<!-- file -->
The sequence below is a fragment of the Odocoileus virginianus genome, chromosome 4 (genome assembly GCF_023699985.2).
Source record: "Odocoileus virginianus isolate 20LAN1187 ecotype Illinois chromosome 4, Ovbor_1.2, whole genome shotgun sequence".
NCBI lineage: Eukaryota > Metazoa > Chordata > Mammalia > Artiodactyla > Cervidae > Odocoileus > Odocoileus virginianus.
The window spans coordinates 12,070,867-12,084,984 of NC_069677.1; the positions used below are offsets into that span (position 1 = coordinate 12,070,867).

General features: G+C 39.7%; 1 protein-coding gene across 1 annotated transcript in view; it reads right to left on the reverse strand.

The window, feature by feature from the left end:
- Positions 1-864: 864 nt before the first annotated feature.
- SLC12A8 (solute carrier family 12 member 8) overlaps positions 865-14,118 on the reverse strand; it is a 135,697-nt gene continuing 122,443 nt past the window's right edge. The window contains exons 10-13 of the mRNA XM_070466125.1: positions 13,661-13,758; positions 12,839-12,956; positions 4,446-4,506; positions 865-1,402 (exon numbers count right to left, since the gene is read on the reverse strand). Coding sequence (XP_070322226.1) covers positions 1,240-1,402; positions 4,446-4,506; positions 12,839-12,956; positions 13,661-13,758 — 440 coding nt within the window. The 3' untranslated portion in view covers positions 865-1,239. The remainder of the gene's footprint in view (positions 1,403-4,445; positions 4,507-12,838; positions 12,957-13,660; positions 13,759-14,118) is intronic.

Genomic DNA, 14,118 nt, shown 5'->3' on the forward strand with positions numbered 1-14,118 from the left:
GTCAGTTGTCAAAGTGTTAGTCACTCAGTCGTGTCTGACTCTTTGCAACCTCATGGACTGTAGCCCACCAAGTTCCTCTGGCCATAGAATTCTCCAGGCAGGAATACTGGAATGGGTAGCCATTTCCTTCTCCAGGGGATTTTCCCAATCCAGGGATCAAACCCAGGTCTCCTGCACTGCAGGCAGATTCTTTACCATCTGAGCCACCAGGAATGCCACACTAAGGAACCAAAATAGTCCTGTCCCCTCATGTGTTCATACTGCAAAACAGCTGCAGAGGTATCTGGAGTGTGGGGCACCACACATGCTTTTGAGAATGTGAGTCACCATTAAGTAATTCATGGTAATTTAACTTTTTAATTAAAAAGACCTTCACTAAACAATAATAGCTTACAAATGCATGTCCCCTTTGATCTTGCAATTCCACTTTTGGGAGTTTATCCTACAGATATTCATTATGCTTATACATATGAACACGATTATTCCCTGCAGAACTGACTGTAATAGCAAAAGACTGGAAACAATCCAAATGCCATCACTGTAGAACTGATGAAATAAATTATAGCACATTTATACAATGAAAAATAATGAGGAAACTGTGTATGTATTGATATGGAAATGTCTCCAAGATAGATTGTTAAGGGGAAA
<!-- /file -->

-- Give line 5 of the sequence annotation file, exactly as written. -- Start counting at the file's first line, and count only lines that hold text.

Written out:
General features: G+C 39.7%; 1 protein-coding gene across 1 annotated transcript in view; it reads right to left on the reverse strand.